This does not mean that you should taste of everything. There are many ways of acquiring experience -one is by living in the life of everyone, looking through the eyes of every passer-by and experiencing in imagination his sorrow, his transient pleasures. When you see a drunken man in the street, it should be sufficient to give you the experience of drunkenness; if you see a man in tears, that should give you the experience of grief; if you see a man in joy and ecstasy, that should give you the experience of joy. We need not all follow one road of knowledge. We give and take from each other. We can gather knowledge from the experience of the whole world and that is sufficient for progress, for culture and refinement. If you would attain to the fulfillment of life, you must have this accumulation of experience, for without experience you cannot arrive at the goal, you cannot unite the beginning and the end. While there is separation, there is pain, and it is only in the union with the goal that there is happiness, that you establish lasting Truth within yourself. To do that, you must from the very beginning gather experience as a man gathers the grain of the field.
If you have no sympathy, no affection, you can never achieve, you can never identify yourself with the goal. A mind that is contented and satisfied will never acquire sympathy or affection or give understanding to others. I have watched people who have greatly desired to help others but they do not know how to help. They are incapable of putting themselves into the place of another and so envisaging his point of view.
Those who would understand the life around them, who would see the goal and thereby establish the Beloved in their hearts, must develop great love and yet be detached from the bondage of that love. They must have great sympathy and yet not be bound by that sympathy. They must have great desires and yet not be slaves of those desires.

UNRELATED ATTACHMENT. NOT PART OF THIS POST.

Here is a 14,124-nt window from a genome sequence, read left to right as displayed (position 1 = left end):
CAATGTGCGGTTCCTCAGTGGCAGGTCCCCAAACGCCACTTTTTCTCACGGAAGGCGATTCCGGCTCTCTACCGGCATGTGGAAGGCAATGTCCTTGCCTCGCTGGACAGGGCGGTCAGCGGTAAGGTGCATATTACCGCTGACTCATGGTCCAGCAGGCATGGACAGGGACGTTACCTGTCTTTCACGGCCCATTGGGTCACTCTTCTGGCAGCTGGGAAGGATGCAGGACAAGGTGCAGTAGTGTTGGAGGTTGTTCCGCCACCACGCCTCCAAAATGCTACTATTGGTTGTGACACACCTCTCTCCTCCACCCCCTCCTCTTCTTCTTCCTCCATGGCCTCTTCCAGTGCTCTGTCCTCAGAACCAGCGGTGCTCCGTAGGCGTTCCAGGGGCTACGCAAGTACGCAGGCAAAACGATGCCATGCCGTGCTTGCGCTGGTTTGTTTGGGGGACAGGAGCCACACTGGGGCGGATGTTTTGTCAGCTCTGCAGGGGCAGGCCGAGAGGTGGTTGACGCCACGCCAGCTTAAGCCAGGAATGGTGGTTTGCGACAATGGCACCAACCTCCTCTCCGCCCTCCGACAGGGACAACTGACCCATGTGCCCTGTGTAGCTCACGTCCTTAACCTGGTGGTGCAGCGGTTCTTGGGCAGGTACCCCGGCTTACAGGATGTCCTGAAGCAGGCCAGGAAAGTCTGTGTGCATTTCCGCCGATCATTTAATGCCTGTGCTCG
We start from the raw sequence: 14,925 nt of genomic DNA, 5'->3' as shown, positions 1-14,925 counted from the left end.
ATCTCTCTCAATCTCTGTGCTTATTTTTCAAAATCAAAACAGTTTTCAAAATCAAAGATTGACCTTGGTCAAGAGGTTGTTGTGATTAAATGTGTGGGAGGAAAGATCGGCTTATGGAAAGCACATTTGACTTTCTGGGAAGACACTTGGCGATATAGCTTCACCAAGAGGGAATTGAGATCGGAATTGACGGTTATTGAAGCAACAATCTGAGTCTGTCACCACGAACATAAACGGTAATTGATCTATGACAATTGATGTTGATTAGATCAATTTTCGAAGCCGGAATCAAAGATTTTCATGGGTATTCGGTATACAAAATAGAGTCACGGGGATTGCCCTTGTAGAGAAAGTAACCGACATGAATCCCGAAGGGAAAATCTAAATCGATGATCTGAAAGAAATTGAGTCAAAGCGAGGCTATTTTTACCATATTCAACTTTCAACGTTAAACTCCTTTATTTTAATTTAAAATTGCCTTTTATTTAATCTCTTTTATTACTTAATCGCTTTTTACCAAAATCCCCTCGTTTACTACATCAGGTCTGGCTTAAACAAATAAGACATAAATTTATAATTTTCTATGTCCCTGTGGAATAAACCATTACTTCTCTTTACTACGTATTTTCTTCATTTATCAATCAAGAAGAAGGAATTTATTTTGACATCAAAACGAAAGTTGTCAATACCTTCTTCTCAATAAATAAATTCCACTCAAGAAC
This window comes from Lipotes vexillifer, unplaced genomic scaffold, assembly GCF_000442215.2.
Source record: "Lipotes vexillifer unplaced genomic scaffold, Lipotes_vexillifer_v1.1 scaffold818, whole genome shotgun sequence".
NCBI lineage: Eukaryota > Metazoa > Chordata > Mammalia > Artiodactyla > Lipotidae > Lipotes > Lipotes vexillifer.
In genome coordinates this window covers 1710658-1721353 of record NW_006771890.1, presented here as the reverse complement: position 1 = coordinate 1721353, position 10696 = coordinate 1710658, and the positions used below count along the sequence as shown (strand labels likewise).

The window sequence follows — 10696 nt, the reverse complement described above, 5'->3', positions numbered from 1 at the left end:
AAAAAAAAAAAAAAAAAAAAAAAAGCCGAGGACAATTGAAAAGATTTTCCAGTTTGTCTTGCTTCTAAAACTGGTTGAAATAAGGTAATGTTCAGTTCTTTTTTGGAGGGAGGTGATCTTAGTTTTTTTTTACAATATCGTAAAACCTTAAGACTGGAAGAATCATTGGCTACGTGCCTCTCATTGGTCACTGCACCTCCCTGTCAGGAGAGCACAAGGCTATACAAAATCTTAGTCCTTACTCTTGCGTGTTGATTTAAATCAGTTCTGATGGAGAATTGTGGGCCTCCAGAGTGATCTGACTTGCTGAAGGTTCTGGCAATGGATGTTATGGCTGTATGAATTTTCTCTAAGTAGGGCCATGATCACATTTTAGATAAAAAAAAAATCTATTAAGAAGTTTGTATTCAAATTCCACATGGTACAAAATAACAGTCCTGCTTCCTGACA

What is the ultimate goal for the body? Everyone in the world is seeking for beauty but they seek without understanding. It is essential for the body to be beautiful, but it must not be a mere shell of beauty without beautiful thought and feeling. Restraint is necessary for the body -control without suppression.
These are the essentials for the absolute harmony of the three beings in each of us.
The desire for freedom, the desire to escape from all things, or rather to transcend all things, is necessary for the attainment of perfection. You can only free yourself if your mind and heart have determined their purpose in life and are continually struggling towards it, never yielding to those things which create barriers between yourself and your goal.
To attain perfection, to walk towards the goal of Truth which is eternal happiness for all, at whatever stage of evolution you may be, it is necessary to be rid of the binding narrow traditions that are born out of blind belief and have no touch with life.
As, when the rains come, only those who have prepared their fields and removed the weeds will have the full produce of their labor, the full benefit of the rain, so, if you would have the Beloved always with you, you must remove from your mind and heart the complicated ideas, traditions, and narrow points of view, which are as weeds that kill true understanding. For without understanding there can be no cooperation with life.
Life in Freedom
Happiness and Desire
Jiddu Krishnamurti, Life in Freedom. Talks in Benares, Ojai and Ommen, 1928.